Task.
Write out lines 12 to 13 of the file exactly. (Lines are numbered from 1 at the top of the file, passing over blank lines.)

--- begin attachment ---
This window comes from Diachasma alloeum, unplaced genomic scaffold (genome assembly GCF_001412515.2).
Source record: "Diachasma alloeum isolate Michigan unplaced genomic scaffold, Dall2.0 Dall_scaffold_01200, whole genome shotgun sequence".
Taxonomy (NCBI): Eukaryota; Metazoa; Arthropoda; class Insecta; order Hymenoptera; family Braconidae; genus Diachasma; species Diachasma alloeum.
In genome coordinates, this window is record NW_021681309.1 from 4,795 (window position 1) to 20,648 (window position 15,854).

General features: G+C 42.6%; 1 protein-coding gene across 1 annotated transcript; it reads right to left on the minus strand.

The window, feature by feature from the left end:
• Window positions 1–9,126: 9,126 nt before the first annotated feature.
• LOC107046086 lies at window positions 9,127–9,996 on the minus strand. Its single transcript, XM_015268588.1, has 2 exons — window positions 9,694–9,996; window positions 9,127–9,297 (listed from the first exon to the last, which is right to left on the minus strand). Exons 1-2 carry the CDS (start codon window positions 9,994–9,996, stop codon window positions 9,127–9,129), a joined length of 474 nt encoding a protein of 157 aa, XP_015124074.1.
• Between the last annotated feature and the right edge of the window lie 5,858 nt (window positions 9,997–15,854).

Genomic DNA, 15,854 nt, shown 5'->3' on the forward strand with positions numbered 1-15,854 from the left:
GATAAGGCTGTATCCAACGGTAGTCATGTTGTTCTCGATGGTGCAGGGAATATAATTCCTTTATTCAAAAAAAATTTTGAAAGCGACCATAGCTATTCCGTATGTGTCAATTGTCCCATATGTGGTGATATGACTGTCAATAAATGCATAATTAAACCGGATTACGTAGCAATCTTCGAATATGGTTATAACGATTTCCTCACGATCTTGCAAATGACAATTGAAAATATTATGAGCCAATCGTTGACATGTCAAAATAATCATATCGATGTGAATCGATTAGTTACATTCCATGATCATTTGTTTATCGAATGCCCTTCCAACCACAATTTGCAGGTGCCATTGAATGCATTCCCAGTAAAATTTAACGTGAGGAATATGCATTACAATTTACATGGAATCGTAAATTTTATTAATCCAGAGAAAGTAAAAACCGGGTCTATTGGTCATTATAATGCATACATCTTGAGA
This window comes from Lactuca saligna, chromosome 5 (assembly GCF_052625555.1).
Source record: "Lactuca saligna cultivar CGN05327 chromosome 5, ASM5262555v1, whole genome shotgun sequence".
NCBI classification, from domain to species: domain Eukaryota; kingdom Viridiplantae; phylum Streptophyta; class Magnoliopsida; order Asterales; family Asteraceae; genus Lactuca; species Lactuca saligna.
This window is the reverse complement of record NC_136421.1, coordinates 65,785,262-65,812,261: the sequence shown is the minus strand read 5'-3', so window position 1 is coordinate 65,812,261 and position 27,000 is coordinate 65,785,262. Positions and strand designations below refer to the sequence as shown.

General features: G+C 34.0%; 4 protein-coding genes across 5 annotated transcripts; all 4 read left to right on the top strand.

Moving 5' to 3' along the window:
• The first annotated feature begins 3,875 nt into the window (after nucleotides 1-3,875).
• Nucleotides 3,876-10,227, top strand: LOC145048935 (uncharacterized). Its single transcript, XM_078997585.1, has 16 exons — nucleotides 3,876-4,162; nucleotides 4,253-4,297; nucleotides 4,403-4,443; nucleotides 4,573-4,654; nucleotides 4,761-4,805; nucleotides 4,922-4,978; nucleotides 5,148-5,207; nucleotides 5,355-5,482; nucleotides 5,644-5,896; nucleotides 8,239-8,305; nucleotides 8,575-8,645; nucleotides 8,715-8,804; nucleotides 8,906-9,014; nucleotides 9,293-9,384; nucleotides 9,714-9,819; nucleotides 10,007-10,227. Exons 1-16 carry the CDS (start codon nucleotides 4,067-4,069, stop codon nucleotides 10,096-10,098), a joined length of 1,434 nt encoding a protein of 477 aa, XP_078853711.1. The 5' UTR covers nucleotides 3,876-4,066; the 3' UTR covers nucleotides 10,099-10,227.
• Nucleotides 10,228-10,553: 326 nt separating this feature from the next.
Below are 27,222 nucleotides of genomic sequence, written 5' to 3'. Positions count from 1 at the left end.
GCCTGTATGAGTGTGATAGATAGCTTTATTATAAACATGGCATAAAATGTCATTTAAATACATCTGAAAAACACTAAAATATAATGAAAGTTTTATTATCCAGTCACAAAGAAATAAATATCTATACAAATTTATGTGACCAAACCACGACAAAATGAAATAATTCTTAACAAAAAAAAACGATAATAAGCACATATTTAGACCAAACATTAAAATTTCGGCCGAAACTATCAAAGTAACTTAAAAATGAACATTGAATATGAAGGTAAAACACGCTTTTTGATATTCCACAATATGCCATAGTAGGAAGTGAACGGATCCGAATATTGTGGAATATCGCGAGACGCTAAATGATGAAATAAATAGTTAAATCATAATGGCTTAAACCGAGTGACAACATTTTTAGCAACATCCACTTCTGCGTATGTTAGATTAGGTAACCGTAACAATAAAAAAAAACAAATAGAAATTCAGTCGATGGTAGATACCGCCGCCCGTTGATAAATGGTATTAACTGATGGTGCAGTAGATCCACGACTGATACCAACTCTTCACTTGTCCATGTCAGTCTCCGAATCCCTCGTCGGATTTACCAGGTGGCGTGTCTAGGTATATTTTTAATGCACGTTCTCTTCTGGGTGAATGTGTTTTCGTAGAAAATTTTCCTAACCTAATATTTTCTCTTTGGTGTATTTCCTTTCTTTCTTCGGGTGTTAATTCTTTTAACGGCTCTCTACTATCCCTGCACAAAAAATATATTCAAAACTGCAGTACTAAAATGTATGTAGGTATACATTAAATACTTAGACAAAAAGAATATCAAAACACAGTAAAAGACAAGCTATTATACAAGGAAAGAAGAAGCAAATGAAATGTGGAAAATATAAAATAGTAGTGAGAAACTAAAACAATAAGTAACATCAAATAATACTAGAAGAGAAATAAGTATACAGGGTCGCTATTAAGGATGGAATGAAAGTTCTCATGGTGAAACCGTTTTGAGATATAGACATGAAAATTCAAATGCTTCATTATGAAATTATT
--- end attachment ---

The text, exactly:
This window comes from Lactuca saligna, chromosome 5 (assembly GCF_052625555.1).
Source record: "Lactuca saligna cultivar CGN05327 chromosome 5, ASM5262555v1, whole genome shotgun sequence".